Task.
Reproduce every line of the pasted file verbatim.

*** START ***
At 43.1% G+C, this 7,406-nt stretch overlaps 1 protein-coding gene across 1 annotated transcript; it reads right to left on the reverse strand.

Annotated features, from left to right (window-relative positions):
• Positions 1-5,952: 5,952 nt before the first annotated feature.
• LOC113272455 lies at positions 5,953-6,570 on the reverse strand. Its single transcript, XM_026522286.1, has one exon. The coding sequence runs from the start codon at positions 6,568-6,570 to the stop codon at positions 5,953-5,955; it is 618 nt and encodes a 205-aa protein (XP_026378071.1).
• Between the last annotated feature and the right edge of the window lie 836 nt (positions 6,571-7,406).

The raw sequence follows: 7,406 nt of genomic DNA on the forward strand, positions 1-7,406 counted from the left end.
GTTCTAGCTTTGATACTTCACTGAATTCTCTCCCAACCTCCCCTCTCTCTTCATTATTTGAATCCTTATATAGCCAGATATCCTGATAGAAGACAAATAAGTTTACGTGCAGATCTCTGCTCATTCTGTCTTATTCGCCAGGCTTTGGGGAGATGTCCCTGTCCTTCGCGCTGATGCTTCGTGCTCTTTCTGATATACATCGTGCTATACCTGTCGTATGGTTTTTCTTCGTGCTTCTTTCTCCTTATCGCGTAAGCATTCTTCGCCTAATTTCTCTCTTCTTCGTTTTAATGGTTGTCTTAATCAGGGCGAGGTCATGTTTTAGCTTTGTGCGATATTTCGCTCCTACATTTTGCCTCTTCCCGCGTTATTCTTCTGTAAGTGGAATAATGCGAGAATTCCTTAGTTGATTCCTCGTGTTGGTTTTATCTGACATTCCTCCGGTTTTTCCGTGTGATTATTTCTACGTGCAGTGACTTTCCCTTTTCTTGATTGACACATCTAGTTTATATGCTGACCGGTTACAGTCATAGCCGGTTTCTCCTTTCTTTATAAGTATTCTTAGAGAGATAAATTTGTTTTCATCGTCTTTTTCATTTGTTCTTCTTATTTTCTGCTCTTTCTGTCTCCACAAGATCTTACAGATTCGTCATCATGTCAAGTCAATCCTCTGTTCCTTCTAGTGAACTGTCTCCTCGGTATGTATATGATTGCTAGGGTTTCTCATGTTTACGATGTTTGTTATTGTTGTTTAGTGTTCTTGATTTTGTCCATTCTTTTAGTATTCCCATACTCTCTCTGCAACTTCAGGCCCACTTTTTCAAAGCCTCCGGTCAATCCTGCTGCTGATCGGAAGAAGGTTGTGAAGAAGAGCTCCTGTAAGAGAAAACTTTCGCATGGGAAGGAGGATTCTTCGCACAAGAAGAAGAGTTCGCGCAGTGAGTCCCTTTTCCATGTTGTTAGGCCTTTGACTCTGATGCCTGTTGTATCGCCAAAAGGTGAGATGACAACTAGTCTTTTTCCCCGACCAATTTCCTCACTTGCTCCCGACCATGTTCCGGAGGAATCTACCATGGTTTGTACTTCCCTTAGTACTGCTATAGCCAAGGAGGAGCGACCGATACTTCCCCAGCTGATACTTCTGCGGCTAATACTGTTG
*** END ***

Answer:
At 43.1% G+C, this 7,406-nt stretch overlaps 1 protein-coding gene across 1 annotated transcript; it reads right to left on the reverse strand.

Annotated features, from left to right (window-relative positions):
• Positions 1-5,952: 5,952 nt before the first annotated feature.
• LOC113272455 lies at positions 5,953-6,570 on the reverse strand. Its single transcript, XM_026522286.1, has one exon. The coding sequence runs from the start codon at positions 6,568-6,570 to the stop codon at positions 5,953-5,955; it is 618 nt and encodes a 205-aa protein (XP_026378071.1).
• Between the last annotated feature and the right edge of the window lie 836 nt (positions 6,571-7,406).

The raw sequence follows: 7,406 nt of genomic DNA on the forward strand, positions 1-7,406 counted from the left end.
GTTCTAGCTTTGATACTTCACTGAATTCTCTCCCAACCTCCCCTCTCTCTTCATTATTTGAATCCTTATATAGCCAGATATCCTGATAGAAGACAAATAAGTTTACGTGCAGATCTCTGCTCATTCTGTCTTATTCGCCAGGCTTTGGGGAGATGTCCCTGTCCTTCGCGCTGATGCTTCGTGCTCTTTCTGATATACATCGTGCTATACCTGTCGTATGGTTTTTCTTCGTGCTTCTTTCTCCTTATCGCGTAAGCATTCTTCGCCTAATTTCTCTCTTCTTCGTTTTAATGGTTGTCTTAATCAGGGCGAGGTCATGTTTTAGCTTTGTGCGATATTTCGCTCCTACATTTTGCCTCTTCCCGCGTTATTCTTCTGTAAGTGGAATAATGCGAGAATTCCTTAGTTGATTCCTCGTGTTGGTTTTATCTGACATTCCTCCGGTTTTTCCGTGTGATTATTTCTACGTGCAGTGACTTTCCCTTTTCTTGATTGACACATCTAGTTTATATGCTGACCGGTTACAGTCATAGCCGGTTTCTCCTTTCTTTATAAGTATTCTTAGAGAGATAAATTTGTTTTCATCGTCTTTTTCATTTGTTCTTCTTATTTTCTGCTCTTTCTGTCTCCACAAGATCTTACAGATTCGTCATCATGTCAAGTCAATCCTCTGTTCCTTCTAGTGAACTGTCTCCTCGGTATGTATATGATTGCTAGGGTTTCTCATGTTTACGATGTTTGTTATTGTTGTTTAGTGTTCTTGATTTTGTCCATTCTTTTAGTATTCCCATACTCTCTCTGCAACTTCAGGCCCACTTTTTCAAAGCCTCCGGTCAATCCTGCTGCTGATCGGAAGAAGGTTGTGAAGAAGAGCTCCTGTAAGAGAAAACTTTCGCATGGGAAGGAGGATTCTTCGCACAAGAAGAAGAGTTCGCGCAGTGAGTCCCTTTTCCATGTTGTTAGGCCTTTGACTCTGATGCCTGTTGTATCGCCAAAAGGTGAGATGACAACTAGTCTTTTTCCCCGACCAATTTCCTCACTTGCTCCCGACCATGTTCCGGAGGAATCTACCATGGTTTGTACTTCCCTTAGTACTGCTATAGCCAAGGAGGAGCGACCGATACTTCCCCAGCTGATACTTCTGCGGCTAATACTGTTG